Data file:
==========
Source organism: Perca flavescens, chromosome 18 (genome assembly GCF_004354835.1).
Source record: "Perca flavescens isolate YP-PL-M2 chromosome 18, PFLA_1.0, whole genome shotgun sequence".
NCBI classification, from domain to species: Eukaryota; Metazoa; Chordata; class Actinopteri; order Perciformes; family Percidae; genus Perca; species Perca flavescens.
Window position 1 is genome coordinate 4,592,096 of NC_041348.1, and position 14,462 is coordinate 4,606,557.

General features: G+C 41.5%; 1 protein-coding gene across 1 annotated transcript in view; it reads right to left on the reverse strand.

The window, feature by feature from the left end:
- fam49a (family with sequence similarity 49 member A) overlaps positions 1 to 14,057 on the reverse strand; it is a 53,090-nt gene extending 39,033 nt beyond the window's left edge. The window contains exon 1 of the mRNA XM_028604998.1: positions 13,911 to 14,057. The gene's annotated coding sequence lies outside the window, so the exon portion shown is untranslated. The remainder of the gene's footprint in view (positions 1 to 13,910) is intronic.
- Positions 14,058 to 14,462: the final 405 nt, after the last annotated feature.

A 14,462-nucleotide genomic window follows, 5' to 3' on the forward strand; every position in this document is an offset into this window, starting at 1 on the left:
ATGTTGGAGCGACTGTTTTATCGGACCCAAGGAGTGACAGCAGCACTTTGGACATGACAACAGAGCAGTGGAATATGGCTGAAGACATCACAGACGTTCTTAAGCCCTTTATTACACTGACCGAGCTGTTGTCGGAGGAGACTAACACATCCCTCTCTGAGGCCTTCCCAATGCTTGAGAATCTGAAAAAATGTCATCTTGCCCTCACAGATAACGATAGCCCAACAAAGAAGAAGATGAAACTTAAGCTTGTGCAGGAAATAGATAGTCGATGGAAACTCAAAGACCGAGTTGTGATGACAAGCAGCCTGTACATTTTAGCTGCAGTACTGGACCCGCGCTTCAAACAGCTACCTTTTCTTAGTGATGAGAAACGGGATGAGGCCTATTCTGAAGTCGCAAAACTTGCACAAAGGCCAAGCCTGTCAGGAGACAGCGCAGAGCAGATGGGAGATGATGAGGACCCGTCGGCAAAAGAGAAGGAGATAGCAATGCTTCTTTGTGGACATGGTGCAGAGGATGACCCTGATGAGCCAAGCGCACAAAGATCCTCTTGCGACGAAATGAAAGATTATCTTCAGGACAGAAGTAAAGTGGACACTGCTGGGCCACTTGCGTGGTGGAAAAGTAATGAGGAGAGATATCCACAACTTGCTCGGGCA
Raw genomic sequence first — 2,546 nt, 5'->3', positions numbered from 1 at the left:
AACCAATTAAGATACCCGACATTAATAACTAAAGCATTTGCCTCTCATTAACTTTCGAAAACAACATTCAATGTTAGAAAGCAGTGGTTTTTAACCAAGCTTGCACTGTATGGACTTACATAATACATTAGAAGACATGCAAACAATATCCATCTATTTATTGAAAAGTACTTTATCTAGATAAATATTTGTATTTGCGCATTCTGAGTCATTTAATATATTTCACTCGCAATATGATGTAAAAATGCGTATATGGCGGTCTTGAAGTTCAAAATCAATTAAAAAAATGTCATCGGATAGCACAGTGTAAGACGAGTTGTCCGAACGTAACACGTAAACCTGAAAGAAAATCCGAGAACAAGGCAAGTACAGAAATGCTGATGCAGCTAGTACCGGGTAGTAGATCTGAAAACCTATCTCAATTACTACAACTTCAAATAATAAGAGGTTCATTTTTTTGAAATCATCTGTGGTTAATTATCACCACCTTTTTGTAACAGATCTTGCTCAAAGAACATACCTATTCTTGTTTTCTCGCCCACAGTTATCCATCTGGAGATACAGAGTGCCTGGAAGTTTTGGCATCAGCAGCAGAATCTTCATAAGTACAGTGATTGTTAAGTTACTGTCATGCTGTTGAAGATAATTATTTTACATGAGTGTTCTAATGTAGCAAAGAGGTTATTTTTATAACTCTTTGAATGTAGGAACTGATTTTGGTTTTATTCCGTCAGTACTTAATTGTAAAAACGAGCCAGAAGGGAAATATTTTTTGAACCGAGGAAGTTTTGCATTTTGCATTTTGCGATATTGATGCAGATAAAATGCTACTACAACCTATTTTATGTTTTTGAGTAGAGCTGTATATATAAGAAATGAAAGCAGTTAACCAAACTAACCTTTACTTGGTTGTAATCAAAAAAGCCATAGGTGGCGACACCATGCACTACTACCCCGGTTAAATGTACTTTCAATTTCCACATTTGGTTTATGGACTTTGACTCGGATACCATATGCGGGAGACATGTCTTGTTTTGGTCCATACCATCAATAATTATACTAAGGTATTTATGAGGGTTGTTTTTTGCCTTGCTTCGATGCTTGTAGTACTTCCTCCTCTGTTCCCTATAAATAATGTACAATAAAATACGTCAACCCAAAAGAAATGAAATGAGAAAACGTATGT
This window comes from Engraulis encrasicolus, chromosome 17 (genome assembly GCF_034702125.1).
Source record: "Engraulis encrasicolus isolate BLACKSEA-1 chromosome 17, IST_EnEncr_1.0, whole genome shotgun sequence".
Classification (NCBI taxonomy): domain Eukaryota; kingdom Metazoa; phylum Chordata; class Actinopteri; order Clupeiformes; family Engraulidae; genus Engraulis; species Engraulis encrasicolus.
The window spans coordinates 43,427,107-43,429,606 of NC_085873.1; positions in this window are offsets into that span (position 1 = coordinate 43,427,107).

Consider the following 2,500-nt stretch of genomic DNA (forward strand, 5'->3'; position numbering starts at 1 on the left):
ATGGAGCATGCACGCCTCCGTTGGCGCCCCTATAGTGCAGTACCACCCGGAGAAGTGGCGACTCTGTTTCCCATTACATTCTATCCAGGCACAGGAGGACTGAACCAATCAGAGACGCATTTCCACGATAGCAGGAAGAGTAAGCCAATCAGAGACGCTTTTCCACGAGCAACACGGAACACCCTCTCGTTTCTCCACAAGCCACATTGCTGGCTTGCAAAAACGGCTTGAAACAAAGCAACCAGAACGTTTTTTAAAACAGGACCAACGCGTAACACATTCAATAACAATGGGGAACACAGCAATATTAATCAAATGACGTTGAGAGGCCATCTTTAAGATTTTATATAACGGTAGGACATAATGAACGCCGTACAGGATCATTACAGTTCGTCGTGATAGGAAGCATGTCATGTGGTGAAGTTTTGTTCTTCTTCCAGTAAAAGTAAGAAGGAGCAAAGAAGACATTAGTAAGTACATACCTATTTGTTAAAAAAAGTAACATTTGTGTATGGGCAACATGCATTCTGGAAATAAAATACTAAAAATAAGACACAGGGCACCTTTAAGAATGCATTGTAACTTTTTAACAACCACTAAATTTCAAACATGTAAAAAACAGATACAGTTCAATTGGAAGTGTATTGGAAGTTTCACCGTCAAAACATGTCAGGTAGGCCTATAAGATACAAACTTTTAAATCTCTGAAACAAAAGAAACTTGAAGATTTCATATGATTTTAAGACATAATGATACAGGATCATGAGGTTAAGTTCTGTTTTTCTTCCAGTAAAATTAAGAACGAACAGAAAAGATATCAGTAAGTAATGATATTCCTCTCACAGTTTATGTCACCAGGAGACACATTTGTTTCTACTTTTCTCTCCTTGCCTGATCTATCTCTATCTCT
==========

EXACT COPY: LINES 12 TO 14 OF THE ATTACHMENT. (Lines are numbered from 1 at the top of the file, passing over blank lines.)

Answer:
AACCAATTAAGATACCCGACATTAATAACTAAAGCATTTGCCTCTCATTAACTTTCGAAAACAACATTCAATGTTAGAAAGCAGTGGTTTTTAACCAAGCTTGCACTGTATGGACTTACATAATACATTAGAAGACATGCAAACAATATCCATCTATTTATTGAAAAGTACTTTATCTAGATAAATATTTGTATTTGCGCATTCTGAGTCATTTAATATATTTCACTCGCAATATGATGTAAAAATGCGTATATGGCGGTCTTGAAGTTCAAAATCAATTAAAAAAATGTCATCGGATAGCACAGTGTAAGACGAGTTGTCCGAACGTAACACGTAAACCTGAAAGAAAATCCGAGAACAAGGCAAGTACAGAAATGCTGATGCAGCTAGTACCGGGTAGTAGATCTGAAAACCTATCTCAATTACTACAACTTCAAATAATAAGAGGTTCATTTTTTTGAAATCATCTGTGGTTAATTATCACCACCTTTTTGTAACAGATCTTGCTCAAAGAACATACCTATTCTTGTTTTCTCGCCCACAGTTATCCATCTGGAGATACAGAGTGCCTGGAAGTTTTGGCATCAGCAGCAGAATCTTCATAAGTACAGTGATTGTTAAGTTACTGTCATGCTGTTGAAGATAATTATTTTACATGAGTGTTCTAATGTAGCAAAGAGGTTATTTTTATAACTCTTTGAATGTAGGAACTGATTTTGGTTTTATTCCGTCAGTACTTAATTGTAAAAACGAGCCAGAAGGGAAATATTTTTTGAACCGAGGAAGTTTTGCATTTTGCATTTTGCGATATTGATGCAGATAAAATGCTACTACAACCTATTTTATGTTTTTGAGTAGAGCTGTATATATAAGAAATGAAAGCAGTTAACCAAACTAACCTTTACTTGGTTGTAATCAAAAAAGCCATAGGTGGCGACACCATGCACTACTACCCCGGTTAAATGTACTTTCAATTTCCACATTTGGTTTATGGACTTTGACTCGGATACCATATGCGGGAGACATGTCTTGTTTTGGTCCATACCATCAATAATTATACTAAGGTATTTATGAGGGTTGTTTTTTGCCTTGCTTCGATGCTTGTAGTACTTCCTCCTCTGTTCCCTATAAATAATGTACAATAAAATACGTCAACCCAAAAGAAATGAAATGAGAAAACGTATGT
This window comes from Engraulis encrasicolus, chromosome 17 (genome assembly GCF_034702125.1).
Source record: "Engraulis encrasicolus isolate BLACKSEA-1 chromosome 17, IST_EnEncr_1.0, whole genome shotgun sequence".